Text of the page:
Driving through Fresno along Highway 99, which slices vertically through California's Central Valley, you can see the towering concrete viaducts that will one day carry high-speed rail tracks. Off the highway, the pastoral backroads of Madera, Fresno, Kings, Tulare and Kern counties are dotted with pergolas, trenches, bridges and underpasses — all pieces of the framework required to run a high-speed rail line through a densely populated state.
Critics have dubbed this 171-mile segment, which will eventually go from Bakersfield to Merced, "the bullet train to nowhere." That idea behind the moniker is simple: Far more people want to travel to Los Angeles, San Francisco and San Diego than to the more rural cities of the Central Valley.
Experts who study high-speed rail projects, too, have questioned the logic of establishing a rural line detached from the state's major coastal hubs. Bent Flyvbjerg, a professor at Oxford University and the IT University of Copenhagen, said rail officials should have done the opposite, focusing on the state's urban areas before breaking ground in the Central Valley.
"They're building the easiest part first, and that's exactly what you don't do," he told SFGATE. "If you think about it tactically, you would build the most difficult parts first because, once they are there, it would be meaningless not to finish."
But Kelly hopes that finishing the segment his agency has been working on for seven years will reinvigorate support for the project as a whole.
"We have to start somewhere," Kelly said. "I think as we show progress, and people start to see it, touch it, feel it, the project becomes less abstract, and that will only push us further to get out of the Valley and into the other urban areas."
To date, the Rail Authority has bought 2,115 parcels of land between Bakersfield and Merced, representing 91% of the land it needs to complete the 171-mile segment between Bakersfield and Merced. That's caused problems for some residents whose homes are near active construction sites. Noisy bulldozers trundle by their houses daily, shooting plumes of exhaust into their front yards; crops planted on land purchased by the state have been left to wither, creating eyesores infested by insects and rodents.
All properties are purchased at fair market value, according to the Rail Authority, and those who are forced to relocate are offered financial compensation. However, a 2021 Los Angeles Times investigation found that a family from Cambodia was offered just $163,000 for their land and restaurant — far less than an average home in Fresno sells for — and did not initially receive any relocation assistance.
People whose properties are in the way have little say in the matter. Even if they resist moving, rail officials can fall back on eminent domain — a legal process where the government asserts ownership of private property for public use — as a "last result," as the ensuing court battles last well over a year on average.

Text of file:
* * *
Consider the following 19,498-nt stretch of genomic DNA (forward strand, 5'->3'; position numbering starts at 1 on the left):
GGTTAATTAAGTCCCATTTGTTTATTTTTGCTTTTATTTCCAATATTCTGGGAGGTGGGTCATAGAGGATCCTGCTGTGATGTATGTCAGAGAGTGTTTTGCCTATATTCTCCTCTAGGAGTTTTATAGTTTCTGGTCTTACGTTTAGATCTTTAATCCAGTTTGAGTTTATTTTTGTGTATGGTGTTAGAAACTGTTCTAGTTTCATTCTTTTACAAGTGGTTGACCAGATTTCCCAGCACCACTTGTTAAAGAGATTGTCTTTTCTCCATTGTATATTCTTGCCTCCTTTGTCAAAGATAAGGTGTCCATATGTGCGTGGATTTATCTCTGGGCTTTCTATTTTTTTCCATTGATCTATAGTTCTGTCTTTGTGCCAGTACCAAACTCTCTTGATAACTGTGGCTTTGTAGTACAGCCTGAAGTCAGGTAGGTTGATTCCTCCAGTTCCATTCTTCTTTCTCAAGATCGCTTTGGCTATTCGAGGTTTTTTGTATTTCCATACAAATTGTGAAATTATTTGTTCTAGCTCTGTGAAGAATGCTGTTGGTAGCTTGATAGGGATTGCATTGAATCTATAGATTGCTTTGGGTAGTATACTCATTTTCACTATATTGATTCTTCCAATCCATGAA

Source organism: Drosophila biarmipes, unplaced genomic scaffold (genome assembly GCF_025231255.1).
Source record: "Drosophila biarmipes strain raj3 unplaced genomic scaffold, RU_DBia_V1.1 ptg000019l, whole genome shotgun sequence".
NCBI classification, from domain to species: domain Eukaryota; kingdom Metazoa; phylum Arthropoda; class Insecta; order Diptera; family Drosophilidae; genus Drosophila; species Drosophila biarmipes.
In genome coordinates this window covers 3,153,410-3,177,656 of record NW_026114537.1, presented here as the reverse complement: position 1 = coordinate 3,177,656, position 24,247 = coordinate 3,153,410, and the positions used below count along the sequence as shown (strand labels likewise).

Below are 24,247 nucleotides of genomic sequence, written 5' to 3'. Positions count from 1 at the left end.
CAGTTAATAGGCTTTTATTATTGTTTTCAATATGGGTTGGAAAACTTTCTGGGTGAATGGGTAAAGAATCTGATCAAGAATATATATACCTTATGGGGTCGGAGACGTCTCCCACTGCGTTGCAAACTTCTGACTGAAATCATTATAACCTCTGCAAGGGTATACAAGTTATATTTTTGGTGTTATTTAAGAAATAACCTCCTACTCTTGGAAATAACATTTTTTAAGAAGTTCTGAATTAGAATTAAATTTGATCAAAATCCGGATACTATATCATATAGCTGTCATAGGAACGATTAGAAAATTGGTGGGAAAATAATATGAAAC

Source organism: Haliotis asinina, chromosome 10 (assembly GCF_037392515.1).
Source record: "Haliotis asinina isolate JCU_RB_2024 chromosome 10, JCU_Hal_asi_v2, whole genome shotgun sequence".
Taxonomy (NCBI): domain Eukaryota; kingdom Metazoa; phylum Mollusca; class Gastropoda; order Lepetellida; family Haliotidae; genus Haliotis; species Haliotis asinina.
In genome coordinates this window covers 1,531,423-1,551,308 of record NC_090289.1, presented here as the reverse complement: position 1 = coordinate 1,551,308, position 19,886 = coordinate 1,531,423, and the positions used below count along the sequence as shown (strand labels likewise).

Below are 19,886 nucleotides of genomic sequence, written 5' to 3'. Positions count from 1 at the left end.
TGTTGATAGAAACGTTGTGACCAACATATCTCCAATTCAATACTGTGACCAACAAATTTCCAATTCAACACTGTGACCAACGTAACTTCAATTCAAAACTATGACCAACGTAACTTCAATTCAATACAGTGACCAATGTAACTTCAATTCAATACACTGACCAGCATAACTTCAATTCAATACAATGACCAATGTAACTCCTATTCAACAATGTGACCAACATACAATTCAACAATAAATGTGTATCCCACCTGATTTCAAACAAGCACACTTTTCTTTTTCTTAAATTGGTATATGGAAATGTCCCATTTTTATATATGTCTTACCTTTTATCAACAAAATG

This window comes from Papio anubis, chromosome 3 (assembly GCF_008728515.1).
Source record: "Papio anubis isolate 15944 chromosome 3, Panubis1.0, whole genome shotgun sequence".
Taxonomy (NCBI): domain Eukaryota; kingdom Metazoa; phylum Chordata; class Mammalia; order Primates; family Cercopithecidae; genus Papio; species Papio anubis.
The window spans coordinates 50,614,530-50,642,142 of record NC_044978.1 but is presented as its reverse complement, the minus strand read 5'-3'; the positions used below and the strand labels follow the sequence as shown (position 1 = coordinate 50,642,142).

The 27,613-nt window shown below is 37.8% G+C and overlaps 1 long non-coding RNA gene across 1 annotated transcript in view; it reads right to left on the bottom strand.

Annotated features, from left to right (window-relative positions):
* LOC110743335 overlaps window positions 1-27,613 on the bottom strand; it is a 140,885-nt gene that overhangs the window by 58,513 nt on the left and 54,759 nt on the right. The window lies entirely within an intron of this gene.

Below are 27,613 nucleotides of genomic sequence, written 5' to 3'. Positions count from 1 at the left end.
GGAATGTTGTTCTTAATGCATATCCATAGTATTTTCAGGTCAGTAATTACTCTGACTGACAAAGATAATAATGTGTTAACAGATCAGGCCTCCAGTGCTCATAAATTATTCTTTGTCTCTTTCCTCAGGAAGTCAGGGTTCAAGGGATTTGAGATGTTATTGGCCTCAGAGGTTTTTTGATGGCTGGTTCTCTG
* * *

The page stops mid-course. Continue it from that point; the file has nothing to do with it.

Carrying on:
Every day, about 1,000 workers head out to 35 construction sites throughout the Central Valley, piecing together the skeleton of that line. The work often involves closing major roads on and off for weeks at a time; while the work is usually done on nights and weekends, it's still been a major headache for locals, who blame the project for increasing commute times, and even the risk of vehicle collisions.
In 2019, residents of a large neighborhood in Madera complained that crashes soared after construction of an overpass blocked one of the two major egresses out of the community, which meant thousands of drivers had to pack into the only open exit during their commutes.
Any large infrastructure project requires a number of preliminary steps, which are usually conducted before construction begins. The land must be acquired; reports must be commissioned on how the project might impact people, the environment and public utilities; and any possible negative effects need to be planned for and mitigated.
Because the Rail Authority had just a few years to spend that $2.5 billion, though, they chose to go a more risky route, breaking ground on sections as they acquired rights, and completing impact and other reports along the way. This leapfrog approach explains many of the construction delays that have beleaguered the project, according to Kelly.
"That's what you call 'construction-at-risk,'" he said. "A lot of the [land] became more difficult to get. There were lawsuits filed, and a lot of property owners wanted to go all the way through the confirmation process. So, you get yourself into a position where you're holding up work cause you don't have the [land]."
Kelly said the Rail Authority is learning from the "painful lessons" in the Central Valley, and has no plan to repeat the mistakes of the past when building future segments. Instead, the agency intends to complete every preliminary step for the remaining tracks before breaking ground. Ideally, that means construction itself will go relatively quickly, and residents won't be subjected to prolonged road closures and other headaches that have plagued many Central Valley residents for seven years.
"We will not go into construction-at-risk," Kelly said. "That's a lesson learned. We will have our right-of-way in hand, we will have our utility relocation done, and then we'll talk about getting into construction."
To date, land purchases account for about 14% of the project's total expenditures. That percentage is likely to increase, though, as rail officials move out of the Central Valley and into the pricey coastal areas.